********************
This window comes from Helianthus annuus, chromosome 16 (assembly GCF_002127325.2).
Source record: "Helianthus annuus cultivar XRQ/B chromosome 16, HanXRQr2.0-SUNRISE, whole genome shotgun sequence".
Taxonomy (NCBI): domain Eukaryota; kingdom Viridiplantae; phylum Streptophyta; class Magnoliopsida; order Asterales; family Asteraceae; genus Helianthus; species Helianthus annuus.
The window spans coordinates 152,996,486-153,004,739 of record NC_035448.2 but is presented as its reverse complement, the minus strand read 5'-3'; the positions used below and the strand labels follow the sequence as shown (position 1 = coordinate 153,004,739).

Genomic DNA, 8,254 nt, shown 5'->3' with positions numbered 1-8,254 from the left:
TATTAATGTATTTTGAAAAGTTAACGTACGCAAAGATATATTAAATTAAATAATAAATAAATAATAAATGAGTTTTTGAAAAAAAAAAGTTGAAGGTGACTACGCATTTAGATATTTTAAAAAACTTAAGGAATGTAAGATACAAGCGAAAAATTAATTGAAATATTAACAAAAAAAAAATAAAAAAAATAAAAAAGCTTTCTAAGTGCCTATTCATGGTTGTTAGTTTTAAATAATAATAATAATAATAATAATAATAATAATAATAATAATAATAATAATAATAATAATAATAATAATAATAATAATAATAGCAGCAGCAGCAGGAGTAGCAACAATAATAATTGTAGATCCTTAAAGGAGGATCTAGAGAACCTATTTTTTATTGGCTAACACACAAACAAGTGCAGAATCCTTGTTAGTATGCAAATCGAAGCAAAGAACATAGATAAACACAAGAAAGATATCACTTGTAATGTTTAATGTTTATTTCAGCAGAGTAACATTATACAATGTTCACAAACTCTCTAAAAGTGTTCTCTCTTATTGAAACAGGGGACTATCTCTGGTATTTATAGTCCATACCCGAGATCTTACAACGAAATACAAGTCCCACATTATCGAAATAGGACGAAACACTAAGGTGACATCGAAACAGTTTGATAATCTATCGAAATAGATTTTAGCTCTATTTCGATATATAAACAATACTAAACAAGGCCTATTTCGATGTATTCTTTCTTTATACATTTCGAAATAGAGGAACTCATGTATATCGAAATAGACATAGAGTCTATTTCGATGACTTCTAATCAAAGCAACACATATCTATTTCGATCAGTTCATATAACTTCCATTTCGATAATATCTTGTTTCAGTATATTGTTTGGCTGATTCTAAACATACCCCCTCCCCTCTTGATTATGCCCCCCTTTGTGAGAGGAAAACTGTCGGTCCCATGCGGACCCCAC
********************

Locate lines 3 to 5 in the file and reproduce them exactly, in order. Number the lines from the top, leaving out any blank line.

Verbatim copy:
Taxonomy (NCBI): domain Eukaryota; kingdom Viridiplantae; phylum Streptophyta; class Magnoliopsida; order Asterales; family Asteraceae; genus Helianthus; species Helianthus annuus.
The window spans coordinates 152,996,486-153,004,739 of record NC_035448.2 but is presented as its reverse complement, the minus strand read 5'-3'; the positions used below and the strand labels follow the sequence as shown (position 1 = coordinate 153,004,739).

Genomic DNA, 8,254 nt, shown 5'->3' with positions numbered 1-8,254 from the left: